The makers of Tchoupitoulas and Contemporary Color film their subjects like you’d listen to your plastered drinking buddy: very patiently and always with an eye on the commotion in the back corner of the bar. While fights break out, sentimental confessions and universal truths are whispered and proclaimed. Tears are inevitably shed. Like the dusty merry-go-round on the bar’s shelf, Twenties and its patrons have lost most of their shine and elegance as time has passed, but they’re still very touching and … a lot of fun. The film being a condensed rendition of nearly 24 hours of drinking, a lot is happening within the staged and provocative reality of the Ross Brothers.
Brightly coloured and fragmented impressions of the desolate outside world offer a breather from the inebriation and add new chapters to the night. While their own children are getting high in the back alley, the benevolent innkeepers take care of their guests as if they were family. ‘Almost as good as the jukebox,’ they sing and entertain them. They add that little ‘extra’ in your morning coffee. They break up the fights and flirt with those who need it. But how well do they really know each other? This bittersweet and intimate slice-of-barlife sways between the beauty and decay of its characters without losing sight of world they have escaped. As the traffic news mentions the car-nado caused by highway closures near Las Vegas, one of the barflies sums it up: Twenties is a place to hide and let it all go by. Where to next?
Some Kind of Heaven
(dir. Lance Oppenheim, NEXT)
“This is not a gated community. Think of it as a community with gates,” explains a perky old lady at a traffic control booth while the golf carts drive past her. Within those seemingly useless gates, you’ll find 120,000 retired baby-boomers looking for their second youth. The Villages in Florida isn’t a nursing home. It’s the Disneyland of retirement. The resort has golf courts, supermarkets, singles clubs, live shows and a lot—really, a lot!—of palm trees. It offers all the classes you can think of including belly dancing and bowling leagues. These dynamic seniors have their own newspaper, churches and pools. There is endless entertainment in God’s waiting room for Heaven.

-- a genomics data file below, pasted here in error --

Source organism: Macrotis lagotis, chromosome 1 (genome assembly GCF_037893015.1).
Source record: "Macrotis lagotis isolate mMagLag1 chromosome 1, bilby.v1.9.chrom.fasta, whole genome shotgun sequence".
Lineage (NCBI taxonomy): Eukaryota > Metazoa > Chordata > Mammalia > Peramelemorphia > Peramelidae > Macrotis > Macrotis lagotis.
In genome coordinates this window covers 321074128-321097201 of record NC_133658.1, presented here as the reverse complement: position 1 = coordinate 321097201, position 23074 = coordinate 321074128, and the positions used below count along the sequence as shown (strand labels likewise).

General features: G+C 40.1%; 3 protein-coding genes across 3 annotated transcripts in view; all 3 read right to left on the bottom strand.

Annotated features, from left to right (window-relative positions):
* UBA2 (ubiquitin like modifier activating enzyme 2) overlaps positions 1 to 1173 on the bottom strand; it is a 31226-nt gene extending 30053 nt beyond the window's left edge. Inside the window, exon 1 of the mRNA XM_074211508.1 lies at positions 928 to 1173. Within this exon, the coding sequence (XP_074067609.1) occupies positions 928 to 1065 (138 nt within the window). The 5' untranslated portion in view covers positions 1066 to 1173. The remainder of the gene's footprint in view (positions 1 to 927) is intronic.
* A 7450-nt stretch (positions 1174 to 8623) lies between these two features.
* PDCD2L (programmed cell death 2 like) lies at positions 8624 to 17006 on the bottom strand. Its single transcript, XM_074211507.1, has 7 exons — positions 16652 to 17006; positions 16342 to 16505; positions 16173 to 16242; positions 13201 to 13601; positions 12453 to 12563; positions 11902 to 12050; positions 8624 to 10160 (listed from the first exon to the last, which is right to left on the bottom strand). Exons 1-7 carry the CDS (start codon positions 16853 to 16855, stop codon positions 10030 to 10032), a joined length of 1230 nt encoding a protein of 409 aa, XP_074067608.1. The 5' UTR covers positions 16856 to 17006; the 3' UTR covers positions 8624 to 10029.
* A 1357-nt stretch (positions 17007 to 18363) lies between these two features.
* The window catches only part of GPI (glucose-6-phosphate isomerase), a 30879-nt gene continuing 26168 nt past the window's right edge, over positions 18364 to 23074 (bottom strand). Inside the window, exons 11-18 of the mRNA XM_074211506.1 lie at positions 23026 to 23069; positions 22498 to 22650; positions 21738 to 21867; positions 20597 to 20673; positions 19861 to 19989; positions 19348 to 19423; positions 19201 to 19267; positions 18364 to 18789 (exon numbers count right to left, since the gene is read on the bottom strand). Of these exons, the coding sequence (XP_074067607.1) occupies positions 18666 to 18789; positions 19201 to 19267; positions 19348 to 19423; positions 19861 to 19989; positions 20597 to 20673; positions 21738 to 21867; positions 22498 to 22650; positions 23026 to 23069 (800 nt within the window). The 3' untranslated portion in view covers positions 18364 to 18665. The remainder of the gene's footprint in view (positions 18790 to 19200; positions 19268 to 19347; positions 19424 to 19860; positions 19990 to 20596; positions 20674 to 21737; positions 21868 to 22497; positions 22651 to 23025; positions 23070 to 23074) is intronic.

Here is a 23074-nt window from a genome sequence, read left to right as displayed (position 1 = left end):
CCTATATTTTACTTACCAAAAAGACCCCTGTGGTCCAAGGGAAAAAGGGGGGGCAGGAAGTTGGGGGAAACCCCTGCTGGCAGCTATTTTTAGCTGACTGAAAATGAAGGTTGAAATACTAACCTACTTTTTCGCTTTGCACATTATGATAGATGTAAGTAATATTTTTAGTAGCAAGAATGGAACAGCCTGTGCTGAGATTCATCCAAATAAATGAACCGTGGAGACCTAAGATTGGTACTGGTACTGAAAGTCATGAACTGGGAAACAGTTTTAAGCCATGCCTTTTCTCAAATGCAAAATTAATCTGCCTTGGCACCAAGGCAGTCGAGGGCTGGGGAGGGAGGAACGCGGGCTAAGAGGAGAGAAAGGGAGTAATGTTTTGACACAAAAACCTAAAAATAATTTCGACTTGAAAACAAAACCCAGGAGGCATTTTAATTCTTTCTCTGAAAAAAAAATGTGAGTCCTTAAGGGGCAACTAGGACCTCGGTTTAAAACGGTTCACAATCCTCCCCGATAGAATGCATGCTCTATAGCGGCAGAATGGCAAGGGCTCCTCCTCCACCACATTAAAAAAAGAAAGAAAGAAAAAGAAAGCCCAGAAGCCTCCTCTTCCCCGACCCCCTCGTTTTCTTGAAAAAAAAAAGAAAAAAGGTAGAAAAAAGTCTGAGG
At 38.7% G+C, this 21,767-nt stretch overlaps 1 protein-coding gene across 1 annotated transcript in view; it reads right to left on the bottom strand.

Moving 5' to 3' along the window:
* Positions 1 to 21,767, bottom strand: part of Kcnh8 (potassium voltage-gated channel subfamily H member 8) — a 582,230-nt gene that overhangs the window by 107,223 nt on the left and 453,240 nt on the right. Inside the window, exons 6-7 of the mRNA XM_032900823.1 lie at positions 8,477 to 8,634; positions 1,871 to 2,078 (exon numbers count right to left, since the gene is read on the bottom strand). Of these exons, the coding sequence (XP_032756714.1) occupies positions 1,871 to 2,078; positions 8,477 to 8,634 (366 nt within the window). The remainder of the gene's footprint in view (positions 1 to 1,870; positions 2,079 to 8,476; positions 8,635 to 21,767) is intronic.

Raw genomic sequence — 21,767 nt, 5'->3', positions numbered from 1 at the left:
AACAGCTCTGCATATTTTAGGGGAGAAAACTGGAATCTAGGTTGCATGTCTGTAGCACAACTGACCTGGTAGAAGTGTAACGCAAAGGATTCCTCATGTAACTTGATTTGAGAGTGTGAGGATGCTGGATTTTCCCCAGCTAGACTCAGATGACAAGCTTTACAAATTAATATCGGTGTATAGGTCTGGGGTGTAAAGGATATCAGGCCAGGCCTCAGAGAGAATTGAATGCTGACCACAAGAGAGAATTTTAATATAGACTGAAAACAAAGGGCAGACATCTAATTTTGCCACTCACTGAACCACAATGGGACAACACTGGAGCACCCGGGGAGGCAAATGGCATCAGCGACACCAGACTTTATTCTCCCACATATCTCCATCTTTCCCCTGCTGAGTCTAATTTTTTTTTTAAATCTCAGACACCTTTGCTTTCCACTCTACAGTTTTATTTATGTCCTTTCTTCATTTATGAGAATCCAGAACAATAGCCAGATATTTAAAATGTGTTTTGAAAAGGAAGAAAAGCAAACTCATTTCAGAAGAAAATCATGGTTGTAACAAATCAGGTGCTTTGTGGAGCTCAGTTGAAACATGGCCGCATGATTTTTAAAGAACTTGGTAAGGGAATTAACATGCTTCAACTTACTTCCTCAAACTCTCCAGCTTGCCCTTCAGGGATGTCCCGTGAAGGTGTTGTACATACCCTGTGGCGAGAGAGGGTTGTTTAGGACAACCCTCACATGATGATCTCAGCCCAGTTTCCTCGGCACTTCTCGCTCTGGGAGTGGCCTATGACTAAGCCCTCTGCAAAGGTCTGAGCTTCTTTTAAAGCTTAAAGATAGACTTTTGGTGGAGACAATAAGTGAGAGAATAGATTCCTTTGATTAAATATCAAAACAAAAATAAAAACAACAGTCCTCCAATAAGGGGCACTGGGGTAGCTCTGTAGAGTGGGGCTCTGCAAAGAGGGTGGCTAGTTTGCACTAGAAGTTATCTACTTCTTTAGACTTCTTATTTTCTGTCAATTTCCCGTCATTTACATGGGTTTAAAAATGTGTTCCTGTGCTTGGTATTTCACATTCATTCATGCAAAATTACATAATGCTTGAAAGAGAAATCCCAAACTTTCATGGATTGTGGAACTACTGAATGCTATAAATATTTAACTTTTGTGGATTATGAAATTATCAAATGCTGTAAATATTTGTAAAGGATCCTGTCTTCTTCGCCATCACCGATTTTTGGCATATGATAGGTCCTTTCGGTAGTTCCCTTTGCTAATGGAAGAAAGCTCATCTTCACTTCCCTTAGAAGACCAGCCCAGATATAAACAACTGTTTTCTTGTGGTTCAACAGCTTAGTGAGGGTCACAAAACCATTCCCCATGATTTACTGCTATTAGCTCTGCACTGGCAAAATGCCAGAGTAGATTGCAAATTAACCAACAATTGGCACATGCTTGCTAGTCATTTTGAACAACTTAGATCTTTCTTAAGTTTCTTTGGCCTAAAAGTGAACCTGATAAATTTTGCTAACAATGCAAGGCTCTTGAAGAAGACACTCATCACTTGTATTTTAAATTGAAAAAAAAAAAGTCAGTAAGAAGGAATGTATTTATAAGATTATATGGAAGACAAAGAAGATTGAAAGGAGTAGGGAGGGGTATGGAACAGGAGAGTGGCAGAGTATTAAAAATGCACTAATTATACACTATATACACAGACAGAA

Lance Oppenheim’s first feature, produced by Sundance alumni Darren Aronofsky, navigates this senior town through the portrait of three subjects. We learn about the margarita fuelled dating scene with Barbara, who was widowed upon arriving at The Villages. Reggie and Anne have been a couple for 47 years but the very touching duo is going through a rough patch: Reggie’s mental health seems to be diametrically opposed to his roaring lust for life. Dennis is also quite a character—living out of his van, he hustles his way through life. He is scoping out the pool, hoping to find a nice lady with a good pension.
Oppenheimer paints the contained landscape of these seniors’ lives with symmetrically framed shots. The polished cinematography offers the necessary distance to giggle at the absurdity of it all without ever allowing his images to be cold or dehumanizing. In this Las Vegas version of a paradise, where there are no construction sites, no murderers and no children, the American Dream has finally reached its climax. Revised retirement, it is sweet as grandma’s candy.
Welcome to Chechnya
(dir. David France, U.S. Documentary Competition)
The marriage of toxic masculinity and power will always produce casualties. Activist and crisis intervention coordinator for the Russian LGBT Network David Isteev introduces us to the atrocities against queer people in the southern regions of the country. In the world of Chechnya’s leader, Ramzan Kadyrov, men have to be fit, faithful and ferocious. Those who do not fit the bill end up tortured, imprisoned or dead. Your outrage is fuelled by the time the film’s wry title Welcome to Chechnya comes up.
In 2017, news came trickling down the international media that a gay purge was happening in Muslim and conflict-riddled Chechnya. The new fly-on-the-wall documentary of David France (The Death and Life of Marsha P. Johnson) captures a network of activists that promptly and fearlessly organized an evacuation system for the threatened citizens, often at the expense of their own safety. France’s guerrilla style of filmmaking fits the current conditions: as the risks of repercussions are high, everything needs to be secretive. The documentary uses everyone’s fake names and a new method to digitally alter the faces and voices of the victims with American activists lending their faces to the refugees who spoke up.
Horrid, brutal and very graphic videos intercepted by the activists structure the film, in which Maxim Lapunov’s odyssey is the main narrative. Having publicly denounced the crimes of his torturers, he had to flee the country. With contextual information provided by talking heads interviews with activists Olga Baranova and Isteev, his harrowing experience is conveyed by France with a clear mission: ask the international community to hold the criminals accountable for their murders.